The Lego Movie was one of 2014’s biggest cinematic surprise hits with both audiences and critics (it even made my top ten list that year), so Warner Brothers wisely chose to follow up with a spinoff of one of the film’s most memorable characters. Just as its predecessor did, the hilarious The Lego Batman Movie picks away at the mythos of the Caped Crusader (and the superhero genre as a whole) in a way that’s fresh, cheeky and exceedingly clever without being mean-spirited in the process. It’s the kind of comedy that you want to immediately watch again after first viewing, not only enjoy it once more but to pick out the jokes and visual gags that you may have originally missed.
Will Arnett returns with Ron Burgundy levels of arrogance to a version of Batman who is treated like a rock star by the citizens of Gotham City but once his crime-fighting is done, it’s revealed that he’s actually quite lonely and unable to form any meaningful relationships with those around him. His inability to commit is even distressing to his arch-nemesis The Joker (Zach Galifianakis), who considers himself the Dark Knight’s greatest foe but Batman refuses to put a label on things (as he puts it, “he likes to fight around.”) To prove his importance to Batman, The Joker unleashes his wildest plan yet on Gotham City, which forces Batman to team up with his long-suffering butler Alfred (Ralph Fiennes), Bruce Wayne’s accidentally adopted son Dick Grayson (Michael Cera) and new police commissioner Barbara Gordon (Rosario Dawson) to save the day together.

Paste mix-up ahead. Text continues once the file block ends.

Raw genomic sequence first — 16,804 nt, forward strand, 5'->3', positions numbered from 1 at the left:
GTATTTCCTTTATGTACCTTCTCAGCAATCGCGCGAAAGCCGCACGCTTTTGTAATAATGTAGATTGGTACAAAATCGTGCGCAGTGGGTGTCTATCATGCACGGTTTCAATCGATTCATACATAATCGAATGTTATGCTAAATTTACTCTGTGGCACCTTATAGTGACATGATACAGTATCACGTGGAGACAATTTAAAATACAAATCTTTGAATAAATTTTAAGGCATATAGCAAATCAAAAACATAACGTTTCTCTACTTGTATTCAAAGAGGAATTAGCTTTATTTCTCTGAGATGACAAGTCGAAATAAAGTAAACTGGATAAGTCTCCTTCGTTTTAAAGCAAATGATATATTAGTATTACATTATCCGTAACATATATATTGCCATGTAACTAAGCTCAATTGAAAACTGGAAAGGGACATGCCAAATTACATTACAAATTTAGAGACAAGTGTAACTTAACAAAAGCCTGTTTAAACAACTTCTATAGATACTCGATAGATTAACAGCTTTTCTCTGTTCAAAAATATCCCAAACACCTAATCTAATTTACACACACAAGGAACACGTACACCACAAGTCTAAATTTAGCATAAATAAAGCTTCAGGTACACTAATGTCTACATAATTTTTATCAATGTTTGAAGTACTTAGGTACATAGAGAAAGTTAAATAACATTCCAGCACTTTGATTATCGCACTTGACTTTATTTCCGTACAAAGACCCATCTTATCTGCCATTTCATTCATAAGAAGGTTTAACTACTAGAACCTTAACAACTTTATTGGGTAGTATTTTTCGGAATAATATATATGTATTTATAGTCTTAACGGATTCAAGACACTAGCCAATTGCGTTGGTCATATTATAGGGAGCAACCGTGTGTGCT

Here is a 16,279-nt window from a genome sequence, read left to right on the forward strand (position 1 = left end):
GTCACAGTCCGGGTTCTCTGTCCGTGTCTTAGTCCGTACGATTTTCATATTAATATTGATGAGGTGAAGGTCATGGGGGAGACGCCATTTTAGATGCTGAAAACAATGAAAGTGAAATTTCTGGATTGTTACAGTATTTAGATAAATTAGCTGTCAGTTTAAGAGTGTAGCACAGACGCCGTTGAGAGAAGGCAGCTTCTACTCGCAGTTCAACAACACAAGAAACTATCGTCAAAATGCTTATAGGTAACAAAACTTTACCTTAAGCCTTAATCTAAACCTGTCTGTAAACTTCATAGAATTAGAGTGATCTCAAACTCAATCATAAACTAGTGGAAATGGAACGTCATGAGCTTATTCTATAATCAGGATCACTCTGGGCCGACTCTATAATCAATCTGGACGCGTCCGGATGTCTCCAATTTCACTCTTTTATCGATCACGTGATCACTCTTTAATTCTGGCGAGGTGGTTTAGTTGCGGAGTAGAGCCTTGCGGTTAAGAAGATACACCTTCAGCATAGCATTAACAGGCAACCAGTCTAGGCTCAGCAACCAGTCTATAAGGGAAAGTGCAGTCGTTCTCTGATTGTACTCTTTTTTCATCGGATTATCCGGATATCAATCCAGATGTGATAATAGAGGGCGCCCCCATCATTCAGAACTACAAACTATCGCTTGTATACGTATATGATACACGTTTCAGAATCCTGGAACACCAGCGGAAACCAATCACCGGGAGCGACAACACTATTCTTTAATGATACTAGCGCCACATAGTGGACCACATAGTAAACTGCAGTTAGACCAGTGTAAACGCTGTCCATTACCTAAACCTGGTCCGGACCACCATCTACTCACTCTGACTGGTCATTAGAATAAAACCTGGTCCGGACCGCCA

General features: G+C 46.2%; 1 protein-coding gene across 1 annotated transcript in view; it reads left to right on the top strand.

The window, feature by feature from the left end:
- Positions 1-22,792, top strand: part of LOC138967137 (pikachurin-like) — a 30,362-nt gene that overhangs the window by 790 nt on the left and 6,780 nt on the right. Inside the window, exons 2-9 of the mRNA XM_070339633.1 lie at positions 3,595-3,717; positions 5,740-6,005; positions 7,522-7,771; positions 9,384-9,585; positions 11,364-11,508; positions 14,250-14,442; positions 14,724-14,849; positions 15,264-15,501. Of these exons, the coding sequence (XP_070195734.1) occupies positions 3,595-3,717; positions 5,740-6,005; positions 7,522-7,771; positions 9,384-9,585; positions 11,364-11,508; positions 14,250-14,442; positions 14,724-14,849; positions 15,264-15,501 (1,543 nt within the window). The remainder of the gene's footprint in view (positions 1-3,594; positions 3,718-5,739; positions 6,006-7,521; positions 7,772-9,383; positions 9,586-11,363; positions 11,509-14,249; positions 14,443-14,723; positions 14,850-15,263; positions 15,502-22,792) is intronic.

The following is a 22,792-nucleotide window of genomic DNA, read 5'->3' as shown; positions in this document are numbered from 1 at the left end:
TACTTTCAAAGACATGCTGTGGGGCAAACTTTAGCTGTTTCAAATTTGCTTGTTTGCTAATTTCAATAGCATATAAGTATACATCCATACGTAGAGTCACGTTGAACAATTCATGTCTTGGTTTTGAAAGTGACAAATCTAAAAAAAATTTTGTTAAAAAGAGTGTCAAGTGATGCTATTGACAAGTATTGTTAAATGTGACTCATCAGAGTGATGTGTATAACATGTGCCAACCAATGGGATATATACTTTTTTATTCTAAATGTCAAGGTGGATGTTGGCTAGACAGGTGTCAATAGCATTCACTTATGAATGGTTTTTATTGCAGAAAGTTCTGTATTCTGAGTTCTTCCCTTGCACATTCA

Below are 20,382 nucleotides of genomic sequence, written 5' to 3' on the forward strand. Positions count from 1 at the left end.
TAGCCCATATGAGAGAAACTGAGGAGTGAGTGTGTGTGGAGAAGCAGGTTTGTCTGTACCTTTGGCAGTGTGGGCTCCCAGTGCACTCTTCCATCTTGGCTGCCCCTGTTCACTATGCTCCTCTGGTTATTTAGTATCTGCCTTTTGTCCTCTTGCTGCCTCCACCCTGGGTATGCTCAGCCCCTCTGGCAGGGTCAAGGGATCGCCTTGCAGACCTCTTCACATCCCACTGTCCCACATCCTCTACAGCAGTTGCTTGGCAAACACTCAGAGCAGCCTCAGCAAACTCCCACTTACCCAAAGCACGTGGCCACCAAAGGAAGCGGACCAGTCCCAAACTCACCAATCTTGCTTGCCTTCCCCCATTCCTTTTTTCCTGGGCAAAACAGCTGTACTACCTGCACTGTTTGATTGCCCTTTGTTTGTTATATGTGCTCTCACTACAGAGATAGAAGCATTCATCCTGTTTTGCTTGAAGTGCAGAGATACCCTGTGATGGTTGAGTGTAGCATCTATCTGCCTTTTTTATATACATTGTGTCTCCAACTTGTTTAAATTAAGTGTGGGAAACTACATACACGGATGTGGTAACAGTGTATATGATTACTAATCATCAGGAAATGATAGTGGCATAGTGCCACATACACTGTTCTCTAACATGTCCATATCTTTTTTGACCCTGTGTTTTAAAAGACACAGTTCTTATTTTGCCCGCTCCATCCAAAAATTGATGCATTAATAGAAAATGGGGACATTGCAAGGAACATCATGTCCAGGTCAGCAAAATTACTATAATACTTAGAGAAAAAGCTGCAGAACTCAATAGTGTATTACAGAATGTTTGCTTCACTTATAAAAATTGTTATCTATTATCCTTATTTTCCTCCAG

The laughs come early and often in The Lego Batman Movie, as Batman chimes in with voiceover commentary before the first frame of the opening credits and even regards DC as “the house that Batman built” when the company’s logo appears on the screen. Within the first five minutes, there are in-jokes and visual citations not only from the most recent Christopher Nolan trilogy of Batman films but from every iteration of the Caped Crusader thus far, even going back to his early comic book roots in the 1940s. Even if you’re not privy to some of the more obscure references to Batman mythology (you’d be forgiven for not recalling Condiment King as one of Batman’s enemies), there is still plenty of humor to be had in the fast-paced slapstick and silly banter.
Director Chris McKay is known for his work on Adult Swim’s stop-motion series Robot Chicken, which has also lovingly lampooned fan favorites like Star Wars and many others for years, although the format here is obviously more family-friendly and not quite as irreverent. He and his five screenwriters have crafted a superhero movie that’s not only funny but also has a surprising amount of pathos and more moral fiber than most other entries in the genre. The virtues of teamwork and togetherness have been touted before but when the movie does slow down enough to give these subjects credence, it’s often thoughtful and touching in a way that I didn’t expect.
Even more than The Lego Movie, the story pacing and animation style goes at breakneck speed and some people will no doubt be overwhelmed with how much this movie throws out during a 105 minute runtime that goes by in a flash. Still, it’s hard not to admire a comedy that’s bursting at the seams with creativity and energy when there are so many comparatively lifeless and brain-dead options around, even if that means viewing it can feel like having the fast-forward button on your remote accidentally pressed to 1.5x speed. My hope is that the good-natured laughs and carefree style of The Lego Batman Movie will influence the pervasive doom and gloom that has infected the DC’s live-action features up to this point and help elevate it to a worthy competitor to the juggernaut that is Marvel Studios.